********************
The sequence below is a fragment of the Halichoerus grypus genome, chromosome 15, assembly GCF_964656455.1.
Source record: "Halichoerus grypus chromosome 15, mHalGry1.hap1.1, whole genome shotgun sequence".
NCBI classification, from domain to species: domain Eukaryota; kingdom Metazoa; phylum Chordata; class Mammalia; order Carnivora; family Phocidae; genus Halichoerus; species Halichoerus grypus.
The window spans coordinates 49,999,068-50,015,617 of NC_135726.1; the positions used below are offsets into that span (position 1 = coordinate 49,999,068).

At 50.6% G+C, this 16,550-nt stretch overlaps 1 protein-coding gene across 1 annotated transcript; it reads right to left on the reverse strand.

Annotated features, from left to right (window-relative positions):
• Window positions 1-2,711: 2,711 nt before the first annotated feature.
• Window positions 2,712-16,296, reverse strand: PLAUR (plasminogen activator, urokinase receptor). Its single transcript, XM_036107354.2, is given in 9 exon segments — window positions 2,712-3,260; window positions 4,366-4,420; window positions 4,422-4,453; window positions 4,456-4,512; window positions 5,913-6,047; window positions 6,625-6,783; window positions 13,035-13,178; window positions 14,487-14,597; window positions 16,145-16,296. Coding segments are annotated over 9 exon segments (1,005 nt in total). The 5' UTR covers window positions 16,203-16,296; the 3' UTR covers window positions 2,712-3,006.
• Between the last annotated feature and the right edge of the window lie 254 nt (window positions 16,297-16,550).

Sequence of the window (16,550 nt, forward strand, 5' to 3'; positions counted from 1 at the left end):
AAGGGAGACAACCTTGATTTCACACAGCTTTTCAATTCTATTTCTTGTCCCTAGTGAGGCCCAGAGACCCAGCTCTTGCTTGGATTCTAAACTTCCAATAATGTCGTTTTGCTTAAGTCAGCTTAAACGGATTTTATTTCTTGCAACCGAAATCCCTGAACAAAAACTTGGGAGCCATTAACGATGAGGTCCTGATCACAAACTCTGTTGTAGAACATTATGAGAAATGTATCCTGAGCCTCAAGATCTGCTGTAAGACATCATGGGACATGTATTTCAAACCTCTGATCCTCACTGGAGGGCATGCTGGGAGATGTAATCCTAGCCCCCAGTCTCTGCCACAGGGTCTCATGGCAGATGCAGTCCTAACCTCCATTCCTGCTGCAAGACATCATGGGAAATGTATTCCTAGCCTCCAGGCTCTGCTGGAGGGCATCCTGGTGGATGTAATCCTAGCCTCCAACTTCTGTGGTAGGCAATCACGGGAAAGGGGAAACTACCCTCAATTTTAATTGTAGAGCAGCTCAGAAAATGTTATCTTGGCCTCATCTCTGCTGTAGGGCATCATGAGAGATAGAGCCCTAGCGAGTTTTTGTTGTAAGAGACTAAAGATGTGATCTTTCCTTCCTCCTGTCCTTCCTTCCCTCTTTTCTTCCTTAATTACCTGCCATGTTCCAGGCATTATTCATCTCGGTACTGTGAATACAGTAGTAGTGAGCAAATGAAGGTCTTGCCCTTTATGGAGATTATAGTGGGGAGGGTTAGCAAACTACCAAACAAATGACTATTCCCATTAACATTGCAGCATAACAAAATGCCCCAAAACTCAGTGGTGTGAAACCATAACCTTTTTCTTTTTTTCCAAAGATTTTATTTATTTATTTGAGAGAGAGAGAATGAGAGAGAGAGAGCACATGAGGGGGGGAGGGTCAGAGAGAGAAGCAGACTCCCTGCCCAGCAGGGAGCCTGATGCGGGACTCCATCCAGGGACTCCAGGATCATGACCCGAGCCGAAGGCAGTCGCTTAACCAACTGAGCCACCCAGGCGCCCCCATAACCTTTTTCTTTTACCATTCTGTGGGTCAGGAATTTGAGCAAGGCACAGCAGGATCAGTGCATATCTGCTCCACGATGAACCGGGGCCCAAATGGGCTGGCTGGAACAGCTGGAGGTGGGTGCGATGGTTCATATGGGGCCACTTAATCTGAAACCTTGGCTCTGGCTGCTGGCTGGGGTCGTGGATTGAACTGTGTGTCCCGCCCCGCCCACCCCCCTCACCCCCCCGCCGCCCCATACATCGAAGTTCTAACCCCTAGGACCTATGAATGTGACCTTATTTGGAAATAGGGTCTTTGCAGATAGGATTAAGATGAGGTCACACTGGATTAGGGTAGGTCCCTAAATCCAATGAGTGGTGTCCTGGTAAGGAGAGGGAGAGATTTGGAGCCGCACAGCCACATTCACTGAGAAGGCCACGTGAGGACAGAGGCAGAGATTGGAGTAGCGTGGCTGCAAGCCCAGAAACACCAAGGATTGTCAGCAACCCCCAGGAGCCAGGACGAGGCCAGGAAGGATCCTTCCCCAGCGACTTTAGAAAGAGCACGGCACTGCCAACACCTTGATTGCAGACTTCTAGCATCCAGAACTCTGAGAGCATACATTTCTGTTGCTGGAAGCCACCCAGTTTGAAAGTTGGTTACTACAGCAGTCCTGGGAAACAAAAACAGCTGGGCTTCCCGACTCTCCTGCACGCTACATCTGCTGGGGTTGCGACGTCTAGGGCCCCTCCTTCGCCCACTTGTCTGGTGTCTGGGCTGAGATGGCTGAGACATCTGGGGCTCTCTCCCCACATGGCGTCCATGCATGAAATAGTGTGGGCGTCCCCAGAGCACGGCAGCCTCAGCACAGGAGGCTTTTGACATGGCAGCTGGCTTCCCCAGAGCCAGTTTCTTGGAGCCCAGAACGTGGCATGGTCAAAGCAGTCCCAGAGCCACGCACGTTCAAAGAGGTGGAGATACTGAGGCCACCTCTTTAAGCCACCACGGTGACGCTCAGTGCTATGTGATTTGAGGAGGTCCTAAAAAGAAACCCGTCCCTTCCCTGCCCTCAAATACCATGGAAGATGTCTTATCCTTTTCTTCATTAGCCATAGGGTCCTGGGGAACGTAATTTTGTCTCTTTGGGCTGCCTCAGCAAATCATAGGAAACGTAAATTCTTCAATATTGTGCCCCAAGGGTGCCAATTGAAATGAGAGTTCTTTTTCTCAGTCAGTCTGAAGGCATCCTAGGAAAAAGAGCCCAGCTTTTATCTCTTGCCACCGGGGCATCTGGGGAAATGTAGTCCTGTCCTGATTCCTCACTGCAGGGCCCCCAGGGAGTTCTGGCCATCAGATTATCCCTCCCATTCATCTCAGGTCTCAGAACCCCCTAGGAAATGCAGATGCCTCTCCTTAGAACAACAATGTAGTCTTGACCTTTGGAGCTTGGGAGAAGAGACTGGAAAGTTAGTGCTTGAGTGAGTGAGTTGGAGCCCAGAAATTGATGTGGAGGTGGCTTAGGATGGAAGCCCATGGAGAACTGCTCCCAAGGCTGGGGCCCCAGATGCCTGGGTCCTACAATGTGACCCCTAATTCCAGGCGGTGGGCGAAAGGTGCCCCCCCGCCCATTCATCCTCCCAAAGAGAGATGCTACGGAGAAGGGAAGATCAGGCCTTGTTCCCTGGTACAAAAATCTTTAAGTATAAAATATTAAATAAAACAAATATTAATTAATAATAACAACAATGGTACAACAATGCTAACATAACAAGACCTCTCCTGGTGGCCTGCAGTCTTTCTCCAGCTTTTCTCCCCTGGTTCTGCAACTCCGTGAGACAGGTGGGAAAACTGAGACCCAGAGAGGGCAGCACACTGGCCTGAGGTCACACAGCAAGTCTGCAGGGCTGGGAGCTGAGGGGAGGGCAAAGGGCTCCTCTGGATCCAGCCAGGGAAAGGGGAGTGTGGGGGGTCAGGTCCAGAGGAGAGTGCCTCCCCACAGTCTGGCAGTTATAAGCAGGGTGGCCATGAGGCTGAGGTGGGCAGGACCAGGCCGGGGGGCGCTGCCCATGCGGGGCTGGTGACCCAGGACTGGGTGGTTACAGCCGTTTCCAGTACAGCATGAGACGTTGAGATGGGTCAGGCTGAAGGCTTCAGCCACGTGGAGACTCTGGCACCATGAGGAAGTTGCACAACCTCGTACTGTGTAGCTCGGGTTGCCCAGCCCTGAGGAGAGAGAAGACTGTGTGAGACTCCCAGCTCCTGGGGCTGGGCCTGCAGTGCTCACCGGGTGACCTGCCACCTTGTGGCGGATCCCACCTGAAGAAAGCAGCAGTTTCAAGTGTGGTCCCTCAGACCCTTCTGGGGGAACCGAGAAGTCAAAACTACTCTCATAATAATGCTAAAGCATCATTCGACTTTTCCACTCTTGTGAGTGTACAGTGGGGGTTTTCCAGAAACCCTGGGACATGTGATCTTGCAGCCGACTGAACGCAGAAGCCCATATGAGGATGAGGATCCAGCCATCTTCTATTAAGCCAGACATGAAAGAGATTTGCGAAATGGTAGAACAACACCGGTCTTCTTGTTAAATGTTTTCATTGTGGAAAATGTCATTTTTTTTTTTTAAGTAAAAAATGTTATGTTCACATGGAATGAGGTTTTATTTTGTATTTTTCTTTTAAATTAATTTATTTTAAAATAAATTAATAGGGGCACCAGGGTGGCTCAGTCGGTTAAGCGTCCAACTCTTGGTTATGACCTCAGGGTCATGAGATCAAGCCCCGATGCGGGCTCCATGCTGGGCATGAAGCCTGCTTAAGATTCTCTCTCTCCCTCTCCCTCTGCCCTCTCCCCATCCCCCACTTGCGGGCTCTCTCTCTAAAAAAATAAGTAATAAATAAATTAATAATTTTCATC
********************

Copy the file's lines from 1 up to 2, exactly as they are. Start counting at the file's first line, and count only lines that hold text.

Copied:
The sequence below is a fragment of the Halichoerus grypus genome, chromosome 15, assembly GCF_964656455.1.
Source record: "Halichoerus grypus chromosome 15, mHalGry1.hap1.1, whole genome shotgun sequence".